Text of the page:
Medical Malpractice Claim Dismissed: Court Claims Medical Professionals Do Not Owe Duty To General Public!Laws, Medical Malpractice Mistakes
This is occurred at the end of last year and is not exactly your typically medical malpractice case. In fact, it is really a murder case—and the murder was not done by the doctor either! The case is Fox v. Marshall and the citation to that case is 88 A.D.3d 131 (2d Dep’t 2011) if you wanted to look it up to learn more about it online.
The plaintiff in this case is the husband of a murder victim who is suing a mental health facility and a psychiatrist employed by the facility for negligence and medical malpractice. The plaintiff is also suing the defendant who committed the murder as well, who was a resident at that facility. Pertinently, the defendant had a history of substance abuse and other psychiatric conditions that might potentially make him dangerous.
What happened was the psychiatrist, after evaluating him, permitted the defendant to temporarily leave the facility to visit his mother. While away from the facility at home, the defendant purchased and consumed copious amounts of cocaine. While under the influence, the defendant broke into the victim’s house then murdered her and savagely dismembered her body. He was arrested and plead guilty.
Regarding the psychiatrist, the plaintiff is suing him saying that the psychiatrist had a duty of care owed to the general public. The defendants moved to dismiss the claim against them. This requires the court to rule on the motion. The lower court did, and the case was then appealed to the Appellate Division.
At the appeal, the psychiatrist argued that he only owed a duty SOLELY to his patient and NOT to the victim or anyone else in the public. Further, the plaintiff argued that the facility ALSO had a duty to the general public to not allow a potentially dangerous individual out of the facility and it was the facility that had to issue the pass; the physician could not do it by himself.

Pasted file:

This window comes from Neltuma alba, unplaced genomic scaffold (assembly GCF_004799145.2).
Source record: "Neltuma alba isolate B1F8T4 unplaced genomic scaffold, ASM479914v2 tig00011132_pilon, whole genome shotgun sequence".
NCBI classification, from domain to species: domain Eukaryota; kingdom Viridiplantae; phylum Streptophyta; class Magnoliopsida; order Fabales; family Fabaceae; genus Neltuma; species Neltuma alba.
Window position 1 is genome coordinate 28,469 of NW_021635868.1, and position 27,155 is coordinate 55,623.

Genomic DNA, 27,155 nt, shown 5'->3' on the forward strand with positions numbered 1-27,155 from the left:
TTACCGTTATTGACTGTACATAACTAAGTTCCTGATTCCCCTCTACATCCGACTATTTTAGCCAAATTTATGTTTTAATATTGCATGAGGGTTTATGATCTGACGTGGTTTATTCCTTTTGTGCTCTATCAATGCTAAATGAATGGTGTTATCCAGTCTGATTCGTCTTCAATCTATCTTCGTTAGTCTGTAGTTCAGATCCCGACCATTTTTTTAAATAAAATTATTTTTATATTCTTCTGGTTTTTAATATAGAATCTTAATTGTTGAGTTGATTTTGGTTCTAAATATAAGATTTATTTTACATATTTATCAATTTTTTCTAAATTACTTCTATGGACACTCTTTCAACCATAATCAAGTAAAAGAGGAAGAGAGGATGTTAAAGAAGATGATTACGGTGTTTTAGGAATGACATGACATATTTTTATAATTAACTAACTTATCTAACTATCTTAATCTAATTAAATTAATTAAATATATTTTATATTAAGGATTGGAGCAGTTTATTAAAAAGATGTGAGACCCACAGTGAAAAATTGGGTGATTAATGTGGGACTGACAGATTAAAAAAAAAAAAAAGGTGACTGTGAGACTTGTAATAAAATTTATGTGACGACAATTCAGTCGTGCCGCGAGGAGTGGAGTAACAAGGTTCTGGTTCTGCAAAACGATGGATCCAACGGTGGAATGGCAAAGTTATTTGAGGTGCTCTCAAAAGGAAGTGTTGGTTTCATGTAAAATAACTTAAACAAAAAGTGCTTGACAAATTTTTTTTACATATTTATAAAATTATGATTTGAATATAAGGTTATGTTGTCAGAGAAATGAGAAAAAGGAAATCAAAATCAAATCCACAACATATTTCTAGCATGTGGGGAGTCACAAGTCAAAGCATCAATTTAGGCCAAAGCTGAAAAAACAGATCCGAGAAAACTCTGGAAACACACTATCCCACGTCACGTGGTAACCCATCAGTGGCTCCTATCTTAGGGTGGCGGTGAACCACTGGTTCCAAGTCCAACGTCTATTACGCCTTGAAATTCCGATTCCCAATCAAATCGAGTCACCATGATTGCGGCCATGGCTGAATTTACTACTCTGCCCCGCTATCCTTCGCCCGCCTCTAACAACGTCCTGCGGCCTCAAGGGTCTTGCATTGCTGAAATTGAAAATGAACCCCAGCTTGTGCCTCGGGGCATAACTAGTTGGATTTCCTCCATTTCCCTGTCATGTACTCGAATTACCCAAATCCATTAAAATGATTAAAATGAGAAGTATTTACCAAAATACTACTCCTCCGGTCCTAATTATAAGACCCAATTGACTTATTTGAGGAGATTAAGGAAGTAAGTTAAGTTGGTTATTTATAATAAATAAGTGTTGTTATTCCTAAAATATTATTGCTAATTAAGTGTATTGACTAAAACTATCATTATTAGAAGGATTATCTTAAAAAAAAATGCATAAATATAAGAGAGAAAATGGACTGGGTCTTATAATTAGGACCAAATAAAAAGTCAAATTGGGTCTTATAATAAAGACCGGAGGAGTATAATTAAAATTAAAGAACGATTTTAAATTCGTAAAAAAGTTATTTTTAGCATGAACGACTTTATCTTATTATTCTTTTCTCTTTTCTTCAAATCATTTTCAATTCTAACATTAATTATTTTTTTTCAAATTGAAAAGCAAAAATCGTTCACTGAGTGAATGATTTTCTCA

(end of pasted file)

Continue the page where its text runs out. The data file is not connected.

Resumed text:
The Appellate Division found that the medical malpractice cause of action could NOT be asserted unless there was a direct physician-patient relationship where there is a duty of care. Moreover, as I had written about the other day, there MAY have been a medical malpractice claim if the mother was the one murdered because there was a special relationship. However, that likely would not be sustained either because it could be viewed as a superseding factor which would stop the psychiatrist from being liable. Explicitly, the court said that physicians do not owe the community at large a duty of care. DO NOTE that the Appellate Division did allow the claim against the facility to continue and that will be litigated.
But what do you think? I would love to hear from you! I welcome your phone call on my toll-free cell at 1-866-889-6882 or you can drop me an e-mail at email@example.com. You are always welcome to request my FREE book, The Seven Deadly Mistakes of Malpractice Victims, at the home page of my website at www.protectingpatientrights.com.